We seek your help with research on Little Eagles by reporting your sightings from the ACT region. Information about the research is provided below, where there is also a link to
recent media coverage about an ACT Little Eagle which is currently visiting Daly Waters (Northern Territory).
All we ask is simply to email your Little Eagle sightings to the chatline and ideally to us as well. Thanks in anticipation! We will also be watching ebird and Canberra Nature
Map for sightings reported there.
In August-November we will be asking for observations of
pairs of Little Eagles to help us look for additional local nests. We will email about that closer to the time.
Don Fletcher and Michael Mulvaney.
0428 48 9990 and 6205 9964
WHY ARE WE MAKING THIS REQUEST FOR LITTLE EAGLE OBSERVATIONS?
We seek the help of COG members and others to support research on Little Eagles by reporting sightings from the ACT region. Some explanation about the research follows.
Many of you will be aware from previous posts and media coverage of the male Little Eagle from Riverview whose tracker shows he has been near Daly Waters (NT) for several weeks. The media release
here includes photos and a map, and a request for observations.
This is his second winter foray away from our region since the tracker was attached. Based on the previous year, we hope to see him back at Riverview in September in time for the 2017 breeding season.
What information is required about this species?
Little Eagles are one of the most poorly known birds of prey, so there is much to learn. The Action Plan for the Little Eagle makes it a priority to obtain information about habitat use and movement patterns. A knowledge of year round population
movements will assist conservation of the eagles in the ACT and beyond. Such information will also improve the understanding of habitat use, breeding, feeding and threats. Movements are expected to vary with age, sex and seasonal conditions. Tracking and banding
will eventually yield information on age of first breeding, longevity, nest fidelity and mate fidelity.
Multi-agency collaborative research
The study initiated in 2015 to look at the movements of the Riverview pair has been a helpful start. The behaviour of the Riverview male is fascinating but information from multiple birds is essential. It is time now to broaden the research
to look at the local population of Little Eagles. With this in mind, a new coalition of researchers and developers has formed, including Government, CSIRO, Universities and Ginninderry Joint Venture. The group will be ready to attach tracking packs to more
Eagles in time for the coming breeding season.
Female of 1st Inner North pair; Female of 2nd Belconnen pair; Male of 2nd Belconnen pair.
Tracking backback design
The tracker is a 22g solar powered backpack which the manufacturer expects to work for 18 – 36 months. The $4,200 tracker records its GPS position at scheduled times each day and transfers these
coordinates to the researcher the next day via satellites and the internet. The harness is designed to break after several years, releasing the eagle from the backpack. The backpack also transmits a radio pulse for a brief time each day and this enables it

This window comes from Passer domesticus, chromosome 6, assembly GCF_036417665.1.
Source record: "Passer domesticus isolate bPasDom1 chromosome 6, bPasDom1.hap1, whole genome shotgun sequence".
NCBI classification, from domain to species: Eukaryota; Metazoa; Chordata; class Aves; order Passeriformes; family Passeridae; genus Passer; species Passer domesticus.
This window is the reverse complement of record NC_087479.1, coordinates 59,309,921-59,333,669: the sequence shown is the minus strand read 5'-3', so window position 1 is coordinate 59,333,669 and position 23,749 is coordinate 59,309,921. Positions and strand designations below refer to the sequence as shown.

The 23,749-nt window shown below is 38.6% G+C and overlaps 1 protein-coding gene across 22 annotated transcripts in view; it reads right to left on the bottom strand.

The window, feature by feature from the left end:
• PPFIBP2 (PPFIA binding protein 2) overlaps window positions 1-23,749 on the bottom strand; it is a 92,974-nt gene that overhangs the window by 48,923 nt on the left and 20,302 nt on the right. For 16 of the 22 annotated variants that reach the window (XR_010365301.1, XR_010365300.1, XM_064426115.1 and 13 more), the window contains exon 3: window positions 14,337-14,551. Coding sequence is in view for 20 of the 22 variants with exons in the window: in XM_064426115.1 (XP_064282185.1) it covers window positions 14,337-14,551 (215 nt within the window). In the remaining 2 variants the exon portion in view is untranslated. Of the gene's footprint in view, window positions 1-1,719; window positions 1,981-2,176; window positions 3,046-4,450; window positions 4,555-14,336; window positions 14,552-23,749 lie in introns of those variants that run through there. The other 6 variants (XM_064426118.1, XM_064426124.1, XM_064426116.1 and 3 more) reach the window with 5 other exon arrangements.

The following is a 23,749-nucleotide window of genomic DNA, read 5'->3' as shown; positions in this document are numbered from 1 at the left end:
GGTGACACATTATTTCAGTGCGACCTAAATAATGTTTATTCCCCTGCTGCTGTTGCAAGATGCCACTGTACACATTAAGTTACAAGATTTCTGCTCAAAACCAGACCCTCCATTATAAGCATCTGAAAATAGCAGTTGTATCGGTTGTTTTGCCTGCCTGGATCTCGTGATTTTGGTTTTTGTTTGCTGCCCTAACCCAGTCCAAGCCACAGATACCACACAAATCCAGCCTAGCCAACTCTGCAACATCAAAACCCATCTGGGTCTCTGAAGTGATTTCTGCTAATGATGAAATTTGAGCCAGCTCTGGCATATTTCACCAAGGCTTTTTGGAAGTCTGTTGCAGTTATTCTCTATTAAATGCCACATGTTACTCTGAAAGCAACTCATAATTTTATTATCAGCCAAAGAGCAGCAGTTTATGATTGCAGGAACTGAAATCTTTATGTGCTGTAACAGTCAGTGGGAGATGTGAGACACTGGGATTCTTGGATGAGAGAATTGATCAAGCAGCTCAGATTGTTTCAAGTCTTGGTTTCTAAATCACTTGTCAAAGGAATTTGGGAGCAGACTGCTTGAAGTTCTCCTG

to be located manually.
Tracking pack visible on male of 1st Belconnen pair
Because this is a long-lived species, it seems likely that tracked individuals will remain in, or continue returning to, the ACT region for years after their tracking packs have dropped off. For that reason, coloured leg bands with large
numbers will also be fitted which will enable researchers and COG members to identify individuals flying overhead using powerful cameras. Telescopic observation of perched birds is potentially another way to read the bands although the feathered ‘boots’ may
obscure the band during perching. Long-term observations of identifiable birds could contribute to solving questions about mate fidelity, nest fidelity, longevity and age of first breeding. We will give information about banding in a future email.
Recording prey brought to the nest with automatic cameras will be an adjunct to conventional diet analysis of regurgitated pellets and prey remains.
Local breeding territories
For the research to proceed it is essential to have a pool of nesting pairs to work with. Four were found in 2016 but we became increasingly aware how well a breeding pair can remain undetected. As well as checking the territories that
were active in 2016, in 2017 we will make targeted searches in other places where Little Eagles have been sighted.
Two Belconnen pairs and two Inner-North pairs commenced nesting In 2016. (The exact locations are not revealed on line.) One pair abandoned but at least two others fledged one young. It seems that there are more breeding pairs and active
nests to be found by careful observation during the 2017 season. Areas of particular interest will be (a) south of the Molonglo, (b) the area to the west of a line from Narrabundah Hill to Mt Stromlo, and (c) nearby NSW, additional to the nest on Sutton Rd,
which also produced a fledgling in 2016.
WHAT WE ARE ASKING FROM COG MEMBERS
We will email separately about August-November observations closer to the time.
Right now (May- July) there are a few Little Eagles remaining in Canberra such as the one reported on this chatline which was regularly roosting on Red Hill during April. No one knows what proportion of these are (a) adults remaining on
their summer territories; (b) adults relocated, (c) juveniles, or (d) (d) adults from elsewhere possibly in transit through the ACT. We are keen to find out more about these ‘winter eagles’ and would appreciate being told of any sightings of Little Eagles
so we can identify locations where a bird is being seen repeatedly. Simply report your sightings to ourselves as well as to the chatline.
Regards, Michael Mulvaney and Don Fletcher